The Darkness (2016) and the fall of haunted house movies
Over the last decade there has been an outpouring of haunted house movies. Some of the better ones have included INSIDIOUS (2010) and THE CONJURING (2013), but the vast majority have been flat imitations of past genre hits. The standard formula is simple: step 1. Child sees ghosts; step 2. Family hear noises, step 3. Mum calls in a psychic and step 4. Showdown. Probably the finest example of the formula – 1982’s POLTERGEIST – was not the first to use it but what’s happened recently is that haunted house movies have simply applied that formula again and again in a war of attrition against movie-goers. The horror genre has form here – with the 1980s slasher cycle setting the bar for repetition – but the relentless ‘bump in the night’ scare is nauseating in its unoriginality and those utilising it are becoming irritating in their comatosed lethargy. The point at issue here is essentially that scenes from any one of these movies could be cut and pasted into any other, without the audience noticing any difference or distinction whatsoever. When you have reached that pit of filmmaking, and when there are so few unique features of individual movies, it’s time to re-assess a genre for sure.
THE DARKNESS (2016) is the latest case. I went to the cinema last night to see this film and the adherence to the formula set out above is unyielding. Kevin Bacon’s family pick up some Native American demons whilst on vacation and bring them home to their suburban dwelling. The demons bring out ‘the darkness’ in people and cause them to turn against one another – that’s the starting-gun for a family breakdown driven by bulimia, infidility and alcoholism. For much of the movie, you’d forget this was a horror picture and wonder whether you’re watching a melodrama. That’s no bad thing in itself but when the scares do come they’re feeble and affectingly banal. It’s just the usual creaking doors, noises in the attic and taps turning on on their own – you’ve seen all this a hundred times before (THE LEGEND OF HELL HOUSE, BURNT OFFERINGS, THE AMITYVILLE HORROR, THE CHANGELING etc.). Of course, Bacon’s autistic son has a special bond with the demons and spends most of the running time starring at the wall in his room whilst counting to 3. It seems said demons want to take him away through a portal in his bedroom – much like Reverend Kane wanted Carol Anne to enter his dimension in the POLTERGEIST franchise; but that’s not where the comparison ends. The medium who comes to Bacon’s rescue even looks a little like Zelda Rubinstein’s character and to make things worse, the cinematography at the beginning of the movie takes more than a hint from the fantastical opening to (the under-appreciated) POLTERGEIST 2 : The Other Side (1986). It’s a job of pure parrotry and a straighforward ersatz movie made to dupe, not to entertain.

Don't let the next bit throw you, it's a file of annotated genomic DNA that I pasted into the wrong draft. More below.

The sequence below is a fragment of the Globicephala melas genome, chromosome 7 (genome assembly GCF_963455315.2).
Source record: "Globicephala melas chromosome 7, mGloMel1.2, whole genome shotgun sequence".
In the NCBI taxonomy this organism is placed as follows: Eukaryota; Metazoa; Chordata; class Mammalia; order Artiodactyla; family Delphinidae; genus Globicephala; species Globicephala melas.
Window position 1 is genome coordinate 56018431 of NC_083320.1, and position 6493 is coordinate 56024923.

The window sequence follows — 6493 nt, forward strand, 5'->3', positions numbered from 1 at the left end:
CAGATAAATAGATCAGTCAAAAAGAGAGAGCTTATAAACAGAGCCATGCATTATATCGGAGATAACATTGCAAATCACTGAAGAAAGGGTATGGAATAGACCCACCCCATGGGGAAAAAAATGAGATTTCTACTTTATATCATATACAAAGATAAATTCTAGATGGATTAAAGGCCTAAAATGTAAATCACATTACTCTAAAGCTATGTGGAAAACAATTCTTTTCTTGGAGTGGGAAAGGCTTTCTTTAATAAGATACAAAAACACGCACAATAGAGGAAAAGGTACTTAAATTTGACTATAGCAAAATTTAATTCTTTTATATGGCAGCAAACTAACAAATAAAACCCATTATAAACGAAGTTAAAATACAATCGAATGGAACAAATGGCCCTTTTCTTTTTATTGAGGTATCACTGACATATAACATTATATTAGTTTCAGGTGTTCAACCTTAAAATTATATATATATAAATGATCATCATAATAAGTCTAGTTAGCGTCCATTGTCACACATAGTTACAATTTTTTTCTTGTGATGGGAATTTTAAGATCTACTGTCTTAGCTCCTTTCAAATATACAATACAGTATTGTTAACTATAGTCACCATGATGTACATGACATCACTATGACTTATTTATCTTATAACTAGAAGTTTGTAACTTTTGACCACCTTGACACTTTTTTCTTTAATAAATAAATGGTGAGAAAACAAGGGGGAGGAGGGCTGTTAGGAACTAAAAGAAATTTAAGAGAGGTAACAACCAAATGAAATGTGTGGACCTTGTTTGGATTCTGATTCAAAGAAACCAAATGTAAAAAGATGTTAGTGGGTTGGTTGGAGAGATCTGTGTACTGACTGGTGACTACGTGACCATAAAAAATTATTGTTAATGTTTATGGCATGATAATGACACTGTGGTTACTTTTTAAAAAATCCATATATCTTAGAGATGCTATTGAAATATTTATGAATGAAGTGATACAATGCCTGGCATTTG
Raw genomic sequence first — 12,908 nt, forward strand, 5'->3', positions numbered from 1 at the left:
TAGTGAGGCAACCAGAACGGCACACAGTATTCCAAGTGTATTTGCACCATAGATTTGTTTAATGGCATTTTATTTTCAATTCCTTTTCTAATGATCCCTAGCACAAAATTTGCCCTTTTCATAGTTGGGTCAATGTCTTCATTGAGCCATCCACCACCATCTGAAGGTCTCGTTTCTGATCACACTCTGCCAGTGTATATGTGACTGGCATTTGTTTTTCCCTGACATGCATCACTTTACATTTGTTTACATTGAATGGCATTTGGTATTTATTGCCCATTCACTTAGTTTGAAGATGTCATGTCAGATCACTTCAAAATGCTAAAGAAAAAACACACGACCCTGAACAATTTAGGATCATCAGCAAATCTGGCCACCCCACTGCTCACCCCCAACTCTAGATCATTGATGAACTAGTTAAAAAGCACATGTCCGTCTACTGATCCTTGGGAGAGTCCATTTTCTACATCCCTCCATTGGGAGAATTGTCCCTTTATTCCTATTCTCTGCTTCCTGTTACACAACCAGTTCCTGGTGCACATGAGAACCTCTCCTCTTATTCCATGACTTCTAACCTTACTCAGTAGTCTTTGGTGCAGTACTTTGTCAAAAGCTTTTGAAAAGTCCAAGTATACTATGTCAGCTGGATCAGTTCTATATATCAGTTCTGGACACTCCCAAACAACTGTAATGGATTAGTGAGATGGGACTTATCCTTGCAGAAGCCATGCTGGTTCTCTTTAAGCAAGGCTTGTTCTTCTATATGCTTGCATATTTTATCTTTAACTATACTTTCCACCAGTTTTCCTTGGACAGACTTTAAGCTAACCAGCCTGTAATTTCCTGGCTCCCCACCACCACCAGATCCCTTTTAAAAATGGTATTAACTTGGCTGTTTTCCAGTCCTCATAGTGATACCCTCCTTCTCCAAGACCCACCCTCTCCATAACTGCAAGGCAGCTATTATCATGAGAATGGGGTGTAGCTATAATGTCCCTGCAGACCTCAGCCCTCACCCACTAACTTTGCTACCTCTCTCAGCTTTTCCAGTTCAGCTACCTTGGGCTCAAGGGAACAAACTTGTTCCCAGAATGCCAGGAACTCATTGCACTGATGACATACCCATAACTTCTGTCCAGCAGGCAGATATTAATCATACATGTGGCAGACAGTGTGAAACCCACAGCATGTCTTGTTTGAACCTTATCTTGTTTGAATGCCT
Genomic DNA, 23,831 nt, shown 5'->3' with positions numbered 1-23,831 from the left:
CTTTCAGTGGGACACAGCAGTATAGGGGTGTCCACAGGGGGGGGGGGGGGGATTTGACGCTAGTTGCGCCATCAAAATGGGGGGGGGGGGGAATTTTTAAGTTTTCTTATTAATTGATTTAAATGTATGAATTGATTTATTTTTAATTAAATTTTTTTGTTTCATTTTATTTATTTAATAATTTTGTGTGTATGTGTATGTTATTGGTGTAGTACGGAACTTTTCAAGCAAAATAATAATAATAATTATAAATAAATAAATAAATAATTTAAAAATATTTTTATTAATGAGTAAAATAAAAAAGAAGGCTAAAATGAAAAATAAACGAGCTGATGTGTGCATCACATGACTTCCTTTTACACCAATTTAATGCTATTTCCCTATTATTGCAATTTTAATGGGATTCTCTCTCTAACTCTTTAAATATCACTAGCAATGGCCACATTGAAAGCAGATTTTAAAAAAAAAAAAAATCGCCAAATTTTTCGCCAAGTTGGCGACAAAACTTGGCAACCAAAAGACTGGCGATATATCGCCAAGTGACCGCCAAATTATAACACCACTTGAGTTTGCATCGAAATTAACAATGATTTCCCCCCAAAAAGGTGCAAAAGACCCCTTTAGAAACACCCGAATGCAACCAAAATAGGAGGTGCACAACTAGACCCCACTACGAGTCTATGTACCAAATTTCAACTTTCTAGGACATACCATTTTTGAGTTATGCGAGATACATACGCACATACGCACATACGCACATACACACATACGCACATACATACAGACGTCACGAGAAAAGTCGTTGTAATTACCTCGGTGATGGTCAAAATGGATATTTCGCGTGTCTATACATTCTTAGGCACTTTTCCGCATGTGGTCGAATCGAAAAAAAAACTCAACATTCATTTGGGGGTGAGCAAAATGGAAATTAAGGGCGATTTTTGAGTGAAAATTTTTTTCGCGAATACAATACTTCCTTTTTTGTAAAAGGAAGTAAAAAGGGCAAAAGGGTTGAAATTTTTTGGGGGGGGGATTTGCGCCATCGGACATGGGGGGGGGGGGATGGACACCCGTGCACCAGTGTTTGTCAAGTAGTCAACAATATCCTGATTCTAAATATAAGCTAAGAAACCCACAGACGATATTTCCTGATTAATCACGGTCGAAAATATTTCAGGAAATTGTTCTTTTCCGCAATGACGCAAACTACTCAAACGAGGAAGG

The DARKNESS (2016) is in no way frightening, and neither is it stimulating. There’s frankly nothing here of genuine individualistic merit and the whole thing feels like a dull cinematic commute. The filmmakers are quite content to recycle and regurgitate, leaving us no choice in feeling melancholic for a genre which is fast approaching its lowest ebb. The only saving grace here is that director Greg McLean doesn’t take the found-footage approach.
Hotdog rating: 3/10 (3 points for the cast alone, who do a professional job despite the failures)